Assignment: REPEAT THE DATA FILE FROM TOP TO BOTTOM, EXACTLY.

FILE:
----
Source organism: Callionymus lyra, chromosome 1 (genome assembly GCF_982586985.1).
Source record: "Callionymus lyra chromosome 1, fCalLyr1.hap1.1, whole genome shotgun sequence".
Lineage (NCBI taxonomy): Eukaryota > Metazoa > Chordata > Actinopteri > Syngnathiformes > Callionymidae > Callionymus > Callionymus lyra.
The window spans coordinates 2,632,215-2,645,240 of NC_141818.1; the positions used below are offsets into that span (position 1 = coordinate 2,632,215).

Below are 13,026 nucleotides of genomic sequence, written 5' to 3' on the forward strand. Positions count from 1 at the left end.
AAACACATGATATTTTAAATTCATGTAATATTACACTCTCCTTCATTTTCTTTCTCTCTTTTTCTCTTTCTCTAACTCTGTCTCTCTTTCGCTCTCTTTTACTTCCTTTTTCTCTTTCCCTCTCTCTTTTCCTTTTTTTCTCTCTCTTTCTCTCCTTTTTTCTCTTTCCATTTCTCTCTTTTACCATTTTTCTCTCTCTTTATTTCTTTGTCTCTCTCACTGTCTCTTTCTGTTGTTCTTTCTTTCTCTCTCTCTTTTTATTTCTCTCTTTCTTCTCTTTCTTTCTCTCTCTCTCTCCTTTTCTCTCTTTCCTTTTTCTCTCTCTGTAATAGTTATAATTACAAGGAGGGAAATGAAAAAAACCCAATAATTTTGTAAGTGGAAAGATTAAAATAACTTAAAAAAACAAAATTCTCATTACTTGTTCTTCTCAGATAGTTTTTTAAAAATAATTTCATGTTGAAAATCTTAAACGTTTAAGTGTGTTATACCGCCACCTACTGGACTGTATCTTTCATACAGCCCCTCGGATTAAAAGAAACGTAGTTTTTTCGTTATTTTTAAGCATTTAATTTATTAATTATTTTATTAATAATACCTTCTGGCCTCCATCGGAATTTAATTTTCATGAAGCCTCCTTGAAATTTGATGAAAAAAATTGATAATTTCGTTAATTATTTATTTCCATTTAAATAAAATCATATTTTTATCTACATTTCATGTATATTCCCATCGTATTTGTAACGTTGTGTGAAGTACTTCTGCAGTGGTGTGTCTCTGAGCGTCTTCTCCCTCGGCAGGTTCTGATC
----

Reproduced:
Source organism: Callionymus lyra, chromosome 1 (genome assembly GCF_982586985.1).
Source record: "Callionymus lyra chromosome 1, fCalLyr1.hap1.1, whole genome shotgun sequence".
Lineage (NCBI taxonomy): Eukaryota > Metazoa > Chordata > Actinopteri > Syngnathiformes > Callionymidae > Callionymus > Callionymus lyra.
The window spans coordinates 2,632,215-2,645,240 of NC_141818.1; the positions used below are offsets into that span (position 1 = coordinate 2,632,215).

Below are 13,026 nucleotides of genomic sequence, written 5' to 3' on the forward strand. Positions count from 1 at the left end.
AAACACATGATATTTTAAATTCATGTAATATTACACTCTCCTTCATTTTCTTTCTCTCTTTTTCTCTTTCTCTAACTCTGTCTCTCTTTCGCTCTCTTTTACTTCCTTTTTCTCTTTCCCTCTCTCTTTTCCTTTTTTTCTCTCTCTTTCTCTCCTTTTTTCTCTTTCCATTTCTCTCTTTTACCATTTTTCTCTCTCTTTATTTCTTTGTCTCTCTCACTGTCTCTTTCTGTTGTTCTTTCTTTCTCTCTCTCTTTTTATTTCTCTCTTTCTTCTCTTTCTTTCTCTCTCTCTCTCCTTTTCTCTCTTTCCTTTTTCTCTCTCTGTAATAGTTATAATTACAAGGAGGGAAATGAAAAAAACCCAATAATTTTGTAAGTGGAAAGATTAAAATAACTTAAAAAAACAAAATTCTCATTACTTGTTCTTCTCAGATAGTTTTTTAAAAATAATTTCATGTTGAAAATCTTAAACGTTTAAGTGTGTTATACCGCCACCTACTGGACTGTATCTTTCATACAGCCCCTCGGATTAAAAGAAACGTAGTTTTTTCGTTATTTTTAAGCATTTAATTTATTAATTATTTTATTAATAATACCTTCTGGCCTCCATCGGAATTTAATTTTCATGAAGCCTCCTTGAAATTTGATGAAAAAAATTGATAATTTCGTTAATTATTTATTTCCATTTAAATAAAATCATATTTTTATCTACATTTCATGTATATTCCCATCGTATTTGTAACGTTGTGTGAAGTACTTCTGCAGTGGTGTGTCTCTGAGCGTCTTCTCCCTCGGCAGGTTCTGATC